As part of a larger project on Black transnational migration, I have explored the implications of human rights discourse for one group of Black women in the Americas-Afro-Caribbean women who migrate to North America. 15 Some of those migrant women take jobs as household workers Page 201 and other caregivers ("domestics," home health aides, and nannies).16Excavations of their experiences can contribute to the larger feminist and Critical Race Feminist project of reconceptualizing the norms of human rights theory and practice. Such a reconceptualization is part of the continuing challenge of making human rights law a useful, transformative tool in resisting subordination.17 This brief essay reflects on the human rights implications of the use, and misuse, of identity stories about the experiences of Black women migrants.
Individuals and groups construct identities both to resist and to enhance globalization. In order to resist the strong influence of global markets and cultural pressures,18 communities recreate, or create, racial, cultural,Page 202religious, and national ties.19 Individual members of such groups may see themselves as agents of such communitarian aspirations, seeking cultural or racial bonds as a bulwark against the crushing intrusions of globalization.20On the other hand, they might also encounter and resist powerful elites who seek to use the authority of culture to crush non-conformity.21
In addition to such community-based or personal forms of identity, I argue here that some externally imposed gender, race, and cultural stereotypes operate simultaneously to serve the free-market agendas of global capital. These stereotypical roles are forms of "identity" that mediate whether, and how, individuals and groups who occupy certain class positions will gain access to legal structures. For example, gender, race, and ethnic stereotypes associated with "illegal alien" status assist in regulating the flow of low-wage migrant labor. Further, gendered and racialized images help to maintain many people of color in the United States in a precarious "foreigner" status, regardless of their documentation or residency status.22
In host countries, this manipulation of identity categories may take the form of discriminatory status and preference categories under immigration and asylum laws.23 Native-born and immigrant identity-based groups are structured and re-structured to occupy different spaces in racialized labor
Page 203and social hierarchies.24 At different historical moments, various ethnic, racial, or gender groups are encouraged to enter or discouraged from entering host countries. The resulting conflicts and tensions can be further manipulated to undermine political organizing and solidarity among these groups.25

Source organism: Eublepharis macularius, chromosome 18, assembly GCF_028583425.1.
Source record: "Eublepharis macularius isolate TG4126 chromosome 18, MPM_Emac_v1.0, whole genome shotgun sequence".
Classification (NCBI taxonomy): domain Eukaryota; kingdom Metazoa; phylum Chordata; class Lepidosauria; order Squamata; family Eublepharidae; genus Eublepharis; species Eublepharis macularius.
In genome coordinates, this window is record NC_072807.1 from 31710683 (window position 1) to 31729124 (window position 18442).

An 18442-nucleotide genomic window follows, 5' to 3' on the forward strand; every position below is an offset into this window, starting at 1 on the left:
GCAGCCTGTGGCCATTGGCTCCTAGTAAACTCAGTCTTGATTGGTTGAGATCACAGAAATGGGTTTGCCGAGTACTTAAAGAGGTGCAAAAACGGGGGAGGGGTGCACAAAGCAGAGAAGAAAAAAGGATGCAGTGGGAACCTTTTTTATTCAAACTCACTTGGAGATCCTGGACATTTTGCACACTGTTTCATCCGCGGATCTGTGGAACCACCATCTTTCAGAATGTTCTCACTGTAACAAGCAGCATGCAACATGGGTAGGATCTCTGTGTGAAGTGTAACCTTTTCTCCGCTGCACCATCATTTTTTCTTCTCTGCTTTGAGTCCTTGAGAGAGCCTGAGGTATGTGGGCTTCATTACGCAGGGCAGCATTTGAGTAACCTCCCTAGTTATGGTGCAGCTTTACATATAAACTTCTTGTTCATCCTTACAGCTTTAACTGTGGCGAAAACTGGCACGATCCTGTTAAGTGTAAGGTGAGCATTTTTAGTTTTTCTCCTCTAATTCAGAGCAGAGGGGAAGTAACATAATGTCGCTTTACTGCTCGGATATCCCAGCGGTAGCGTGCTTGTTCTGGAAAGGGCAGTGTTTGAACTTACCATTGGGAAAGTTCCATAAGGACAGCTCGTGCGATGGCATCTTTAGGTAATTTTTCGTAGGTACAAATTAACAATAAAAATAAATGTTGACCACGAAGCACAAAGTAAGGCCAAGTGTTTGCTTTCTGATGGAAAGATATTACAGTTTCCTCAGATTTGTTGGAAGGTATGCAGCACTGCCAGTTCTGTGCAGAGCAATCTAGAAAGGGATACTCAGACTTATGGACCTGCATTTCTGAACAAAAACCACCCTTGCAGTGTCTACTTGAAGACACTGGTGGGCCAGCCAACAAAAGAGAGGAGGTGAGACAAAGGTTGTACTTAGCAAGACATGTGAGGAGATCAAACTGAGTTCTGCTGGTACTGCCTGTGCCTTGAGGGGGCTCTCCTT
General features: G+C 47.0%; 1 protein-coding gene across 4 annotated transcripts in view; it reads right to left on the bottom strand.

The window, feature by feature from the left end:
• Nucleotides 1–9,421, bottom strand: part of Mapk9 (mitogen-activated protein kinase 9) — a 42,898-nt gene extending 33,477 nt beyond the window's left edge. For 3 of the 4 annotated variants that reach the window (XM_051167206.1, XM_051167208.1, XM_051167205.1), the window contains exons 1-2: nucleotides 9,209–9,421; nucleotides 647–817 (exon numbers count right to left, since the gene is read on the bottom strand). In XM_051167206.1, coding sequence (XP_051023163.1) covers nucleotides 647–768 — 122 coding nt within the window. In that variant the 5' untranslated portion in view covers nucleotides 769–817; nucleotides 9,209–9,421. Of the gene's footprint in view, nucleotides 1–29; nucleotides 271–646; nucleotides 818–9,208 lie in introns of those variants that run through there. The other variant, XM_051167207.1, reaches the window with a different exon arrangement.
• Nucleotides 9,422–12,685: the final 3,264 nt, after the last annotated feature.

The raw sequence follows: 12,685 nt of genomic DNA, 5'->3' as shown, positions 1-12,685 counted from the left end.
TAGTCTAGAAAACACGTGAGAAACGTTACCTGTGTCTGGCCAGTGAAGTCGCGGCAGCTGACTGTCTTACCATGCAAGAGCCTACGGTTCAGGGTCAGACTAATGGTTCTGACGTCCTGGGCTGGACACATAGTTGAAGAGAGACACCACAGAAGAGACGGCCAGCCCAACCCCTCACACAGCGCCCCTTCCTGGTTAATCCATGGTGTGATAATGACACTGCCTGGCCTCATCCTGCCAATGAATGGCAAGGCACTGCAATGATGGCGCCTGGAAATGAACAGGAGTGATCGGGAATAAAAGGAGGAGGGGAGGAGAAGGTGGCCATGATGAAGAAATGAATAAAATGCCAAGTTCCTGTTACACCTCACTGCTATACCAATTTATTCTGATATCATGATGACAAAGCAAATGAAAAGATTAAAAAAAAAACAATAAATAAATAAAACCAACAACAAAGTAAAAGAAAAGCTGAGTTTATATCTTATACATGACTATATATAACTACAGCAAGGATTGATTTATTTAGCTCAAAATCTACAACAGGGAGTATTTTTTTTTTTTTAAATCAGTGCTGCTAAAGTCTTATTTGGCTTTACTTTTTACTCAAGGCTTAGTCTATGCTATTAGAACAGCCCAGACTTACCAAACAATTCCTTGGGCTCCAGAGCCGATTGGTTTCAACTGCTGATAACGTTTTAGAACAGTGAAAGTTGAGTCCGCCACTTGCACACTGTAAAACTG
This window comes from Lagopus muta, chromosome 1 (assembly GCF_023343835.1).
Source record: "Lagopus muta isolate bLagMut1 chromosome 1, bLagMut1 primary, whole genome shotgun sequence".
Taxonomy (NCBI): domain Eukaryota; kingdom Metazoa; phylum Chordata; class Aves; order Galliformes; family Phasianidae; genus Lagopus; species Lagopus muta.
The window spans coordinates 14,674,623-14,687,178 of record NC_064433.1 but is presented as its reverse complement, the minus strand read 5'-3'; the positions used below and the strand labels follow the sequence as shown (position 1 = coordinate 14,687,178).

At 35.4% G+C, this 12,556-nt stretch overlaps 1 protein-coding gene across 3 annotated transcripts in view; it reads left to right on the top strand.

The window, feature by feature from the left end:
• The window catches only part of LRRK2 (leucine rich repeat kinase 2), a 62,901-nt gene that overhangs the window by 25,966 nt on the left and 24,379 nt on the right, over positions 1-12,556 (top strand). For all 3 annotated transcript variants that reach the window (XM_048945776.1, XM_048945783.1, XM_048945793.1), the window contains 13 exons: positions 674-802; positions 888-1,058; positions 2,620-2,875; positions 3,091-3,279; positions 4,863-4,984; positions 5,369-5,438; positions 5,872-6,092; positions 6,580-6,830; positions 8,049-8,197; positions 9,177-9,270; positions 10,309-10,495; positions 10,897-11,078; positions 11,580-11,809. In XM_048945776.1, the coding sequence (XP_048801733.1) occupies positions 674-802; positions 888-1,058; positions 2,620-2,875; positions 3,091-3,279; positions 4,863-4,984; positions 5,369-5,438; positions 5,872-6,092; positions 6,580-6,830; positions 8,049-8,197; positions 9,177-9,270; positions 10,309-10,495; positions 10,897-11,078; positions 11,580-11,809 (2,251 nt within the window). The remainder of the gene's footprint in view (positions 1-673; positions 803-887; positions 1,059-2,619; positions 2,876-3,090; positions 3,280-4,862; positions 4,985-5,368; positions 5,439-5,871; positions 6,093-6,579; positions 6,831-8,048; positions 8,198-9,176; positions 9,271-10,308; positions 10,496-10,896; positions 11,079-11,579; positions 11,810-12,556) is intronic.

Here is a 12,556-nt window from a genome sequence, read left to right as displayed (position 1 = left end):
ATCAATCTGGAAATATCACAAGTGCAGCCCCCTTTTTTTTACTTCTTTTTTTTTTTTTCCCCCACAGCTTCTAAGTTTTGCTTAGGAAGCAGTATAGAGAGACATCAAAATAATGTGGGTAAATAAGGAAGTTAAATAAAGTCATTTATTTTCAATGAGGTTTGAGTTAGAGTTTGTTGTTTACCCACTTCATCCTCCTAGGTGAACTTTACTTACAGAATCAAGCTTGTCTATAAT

Sending countries may be economically or politically dependent on the commodification of identity as well. Remittances from migrant workers are likely to be one of the most important sources of private transfers to the national economy. Gender stereotyping may figure into the perceived value of the potential migrant on the international market as in the trafficking of women for sex work and household work. Sending countries also may see migration as a means of reducing domestic unemployment or political unrest.26 The resulting formal and informal arrangements between hostPage 204countries and sending countries have enormous human rights implications for the migrant workers involved and the communities they enter and leave behind.27
In this essay, I explore the human rights implications of the stories surrounding one female migrant household worker. I explore the public narratives about her because they seem to epitomize how perceptions about identity can shape legal responses and how legal frameworks can shape our perceptions of identity. The identities associated with the migrant household worker described below seemed, at first, to constitute a uniquely complex illustration of the intersection of race, gender, ethnicity, class, immigration status, nationality, and disability. Yet, one lesson to be drawn from these stories is that all of our identities can be equally complex.
The economic, social, and cultural violence and atrocities experienced by many people from the "Third World"28 have largely been renderedPage 206invisible or irrelevant to mainstream human rights analysis.29 This failure to address economic, social, and cultural rights and the right to development has the effect of undermining the accountability of the North30 for violations of human rights.31 As noted by the U.N. High Commissioner for Human Rights, "[T]he shocking reality is . . . that States and the international community as a whole continue to tolerate all too often breaches of economic, social and cultural rights which, if they occurred in relation to civil and political rights, would provoke expressions of horror and outrage and would lead to concerned calls for immediate remedial action."32 As a...